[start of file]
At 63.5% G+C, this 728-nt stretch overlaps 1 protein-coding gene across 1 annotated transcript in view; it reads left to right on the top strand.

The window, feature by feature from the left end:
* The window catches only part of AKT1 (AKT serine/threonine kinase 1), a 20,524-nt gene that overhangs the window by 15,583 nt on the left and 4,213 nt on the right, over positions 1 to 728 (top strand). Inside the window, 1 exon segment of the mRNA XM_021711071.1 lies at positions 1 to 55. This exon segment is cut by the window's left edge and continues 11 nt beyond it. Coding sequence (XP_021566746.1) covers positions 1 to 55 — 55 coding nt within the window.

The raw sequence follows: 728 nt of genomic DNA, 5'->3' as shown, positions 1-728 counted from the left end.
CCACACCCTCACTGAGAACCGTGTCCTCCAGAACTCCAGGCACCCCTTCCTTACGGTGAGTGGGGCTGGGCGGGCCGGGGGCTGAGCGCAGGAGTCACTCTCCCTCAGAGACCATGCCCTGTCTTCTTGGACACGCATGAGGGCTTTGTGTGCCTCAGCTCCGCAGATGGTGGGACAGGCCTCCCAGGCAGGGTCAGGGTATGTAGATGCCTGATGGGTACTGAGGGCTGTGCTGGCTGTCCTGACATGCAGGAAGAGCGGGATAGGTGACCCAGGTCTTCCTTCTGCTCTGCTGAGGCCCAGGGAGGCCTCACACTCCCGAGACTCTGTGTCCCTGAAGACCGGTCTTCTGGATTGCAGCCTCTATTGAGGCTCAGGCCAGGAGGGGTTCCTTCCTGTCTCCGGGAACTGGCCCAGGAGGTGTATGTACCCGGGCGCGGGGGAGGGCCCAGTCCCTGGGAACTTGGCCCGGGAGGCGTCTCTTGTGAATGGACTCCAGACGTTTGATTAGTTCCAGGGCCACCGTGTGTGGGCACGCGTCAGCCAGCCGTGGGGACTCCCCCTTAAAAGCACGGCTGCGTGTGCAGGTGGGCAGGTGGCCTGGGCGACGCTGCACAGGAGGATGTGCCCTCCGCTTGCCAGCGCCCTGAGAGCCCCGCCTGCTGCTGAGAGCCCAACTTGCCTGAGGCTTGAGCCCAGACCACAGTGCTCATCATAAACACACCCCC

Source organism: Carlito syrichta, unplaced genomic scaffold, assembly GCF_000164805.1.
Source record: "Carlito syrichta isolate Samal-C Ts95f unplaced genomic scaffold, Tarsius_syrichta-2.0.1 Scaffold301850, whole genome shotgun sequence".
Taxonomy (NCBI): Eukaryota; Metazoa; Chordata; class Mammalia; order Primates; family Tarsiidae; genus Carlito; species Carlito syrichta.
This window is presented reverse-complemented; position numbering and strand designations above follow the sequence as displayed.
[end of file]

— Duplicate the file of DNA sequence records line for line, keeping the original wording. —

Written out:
At 63.5% G+C, this 728-nt stretch overlaps 1 protein-coding gene across 1 annotated transcript in view; it reads left to right on the top strand.

The window, feature by feature from the left end:
* The window catches only part of AKT1 (AKT serine/threonine kinase 1), a 20,524-nt gene that overhangs the window by 15,583 nt on the left and 4,213 nt on the right, over positions 1 to 728 (top strand). Inside the window, 1 exon segment of the mRNA XM_021711071.1 lies at positions 1 to 55. This exon segment is cut by the window's left edge and continues 11 nt beyond it. Coding sequence (XP_021566746.1) covers positions 1 to 55 — 55 coding nt within the window.

The raw sequence follows: 728 nt of genomic DNA, 5'->3' as shown, positions 1-728 counted from the left end.
CCACACCCTCACTGAGAACCGTGTCCTCCAGAACTCCAGGCACCCCTTCCTTACGGTGAGTGGGGCTGGGCGGGCCGGGGGCTGAGCGCAGGAGTCACTCTCCCTCAGAGACCATGCCCTGTCTTCTTGGACACGCATGAGGGCTTTGTGTGCCTCAGCTCCGCAGATGGTGGGACAGGCCTCCCAGGCAGGGTCAGGGTATGTAGATGCCTGATGGGTACTGAGGGCTGTGCTGGCTGTCCTGACATGCAGGAAGAGCGGGATAGGTGACCCAGGTCTTCCTTCTGCTCTGCTGAGGCCCAGGGAGGCCTCACACTCCCGAGACTCTGTGTCCCTGAAGACCGGTCTTCTGGATTGCAGCCTCTATTGAGGCTCAGGCCAGGAGGGGTTCCTTCCTGTCTCCGGGAACTGGCCCAGGAGGTGTATGTACCCGGGCGCGGGGGAGGGCCCAGTCCCTGGGAACTTGGCCCGGGAGGCGTCTCTTGTGAATGGACTCCAGACGTTTGATTAGTTCCAGGGCCACCGTGTGTGGGCACGCGTCAGCCAGCCGTGGGGACTCCCCCTTAAAAGCACGGCTGCGTGTGCAGGTGGGCAGGTGGCCTGGGCGACGCTGCACAGGAGGATGTGCCCTCCGCTTGCCAGCGCCCTGAGAGCCCCGCCTGCTGCTGAGAGCCCAACTTGCCTGAGGCTTGAGCCCAGACCACAGTGCTCATCATAAACACACCCCC

Source organism: Carlito syrichta, unplaced genomic scaffold, assembly GCF_000164805.1.
Source record: "Carlito syrichta isolate Samal-C Ts95f unplaced genomic scaffold, Tarsius_syrichta-2.0.1 Scaffold301850, whole genome shotgun sequence".
Taxonomy (NCBI): Eukaryota; Metazoa; Chordata; class Mammalia; order Primates; family Tarsiidae; genus Carlito; species Carlito syrichta.
This window is presented reverse-complemented; position numbering and strand designations above follow the sequence as displayed.